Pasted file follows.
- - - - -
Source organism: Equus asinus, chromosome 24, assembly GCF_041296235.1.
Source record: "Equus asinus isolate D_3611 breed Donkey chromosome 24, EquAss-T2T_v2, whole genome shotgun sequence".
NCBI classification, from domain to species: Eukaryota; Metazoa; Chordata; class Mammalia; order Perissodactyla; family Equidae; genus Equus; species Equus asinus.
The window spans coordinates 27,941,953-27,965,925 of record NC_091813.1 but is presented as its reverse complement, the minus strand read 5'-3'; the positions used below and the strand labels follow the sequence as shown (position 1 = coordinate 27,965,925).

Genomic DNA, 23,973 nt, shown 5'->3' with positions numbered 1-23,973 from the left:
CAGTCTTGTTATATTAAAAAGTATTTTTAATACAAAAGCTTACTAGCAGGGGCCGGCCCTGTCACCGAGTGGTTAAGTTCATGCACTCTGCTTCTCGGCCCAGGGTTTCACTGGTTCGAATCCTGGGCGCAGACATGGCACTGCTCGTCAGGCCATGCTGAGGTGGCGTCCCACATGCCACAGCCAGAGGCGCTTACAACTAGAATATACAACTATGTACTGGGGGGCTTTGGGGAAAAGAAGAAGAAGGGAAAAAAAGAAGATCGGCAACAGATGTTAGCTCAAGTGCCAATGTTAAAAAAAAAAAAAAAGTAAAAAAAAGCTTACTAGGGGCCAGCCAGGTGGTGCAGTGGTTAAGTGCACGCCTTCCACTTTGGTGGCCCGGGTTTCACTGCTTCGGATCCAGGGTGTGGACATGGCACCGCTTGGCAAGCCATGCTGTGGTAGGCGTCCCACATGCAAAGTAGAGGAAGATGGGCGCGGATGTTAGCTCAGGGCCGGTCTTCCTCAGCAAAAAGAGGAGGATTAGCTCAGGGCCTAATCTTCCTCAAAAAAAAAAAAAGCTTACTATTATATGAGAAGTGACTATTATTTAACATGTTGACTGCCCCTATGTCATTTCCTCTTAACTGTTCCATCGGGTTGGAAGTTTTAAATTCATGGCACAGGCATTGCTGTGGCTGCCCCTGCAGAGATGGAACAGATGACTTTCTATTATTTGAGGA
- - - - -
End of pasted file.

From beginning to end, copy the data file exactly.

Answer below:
Source organism: Equus asinus, chromosome 24, assembly GCF_041296235.1.
Source record: "Equus asinus isolate D_3611 breed Donkey chromosome 24, EquAss-T2T_v2, whole genome shotgun sequence".
NCBI classification, from domain to species: Eukaryota; Metazoa; Chordata; class Mammalia; order Perissodactyla; family Equidae; genus Equus; species Equus asinus.
The window spans coordinates 27,941,953-27,965,925 of record NC_091813.1 but is presented as its reverse complement, the minus strand read 5'-3'; the positions used below and the strand labels follow the sequence as shown (position 1 = coordinate 27,965,925).

Genomic DNA, 23,973 nt, shown 5'->3' with positions numbered 1-23,973 from the left:
CAGTCTTGTTATATTAAAAAGTATTTTTAATACAAAAGCTTACTAGCAGGGGCCGGCCCTGTCACCGAGTGGTTAAGTTCATGCACTCTGCTTCTCGGCCCAGGGTTTCACTGGTTCGAATCCTGGGCGCAGACATGGCACTGCTCGTCAGGCCATGCTGAGGTGGCGTCCCACATGCCACAGCCAGAGGCGCTTACAACTAGAATATACAACTATGTACTGGGGGGCTTTGGGGAAAAGAAGAAGAAGGGAAAAAAAGAAGATCGGCAACAGATGTTAGCTCAAGTGCCAATGTTAAAAAAAAAAAAAAAGTAAAAAAAAGCTTACTAGGGGCCAGCCAGGTGGTGCAGTGGTTAAGTGCACGCCTTCCACTTTGGTGGCCCGGGTTTCACTGCTTCGGATCCAGGGTGTGGACATGGCACCGCTTGGCAAGCCATGCTGTGGTAGGCGTCCCACATGCAAAGTAGAGGAAGATGGGCGCGGATGTTAGCTCAGGGCCGGTCTTCCTCAGCAAAAAGAGGAGGATTAGCTCAGGGCCTAATCTTCCTCAAAAAAAAAAAAAGCTTACTATTATATGAGAAGTGACTATTATTTAACATGTTGACTGCCCCTATGTCATTTCCTCTTAACTGTTCCATCGGGTTGGAAGTTTTAAATTCATGGCACAGGCATTGCTGTGGCTGCCCCTGCAGAGATGGAACAGATGACTTTCTATTATTTGAGGA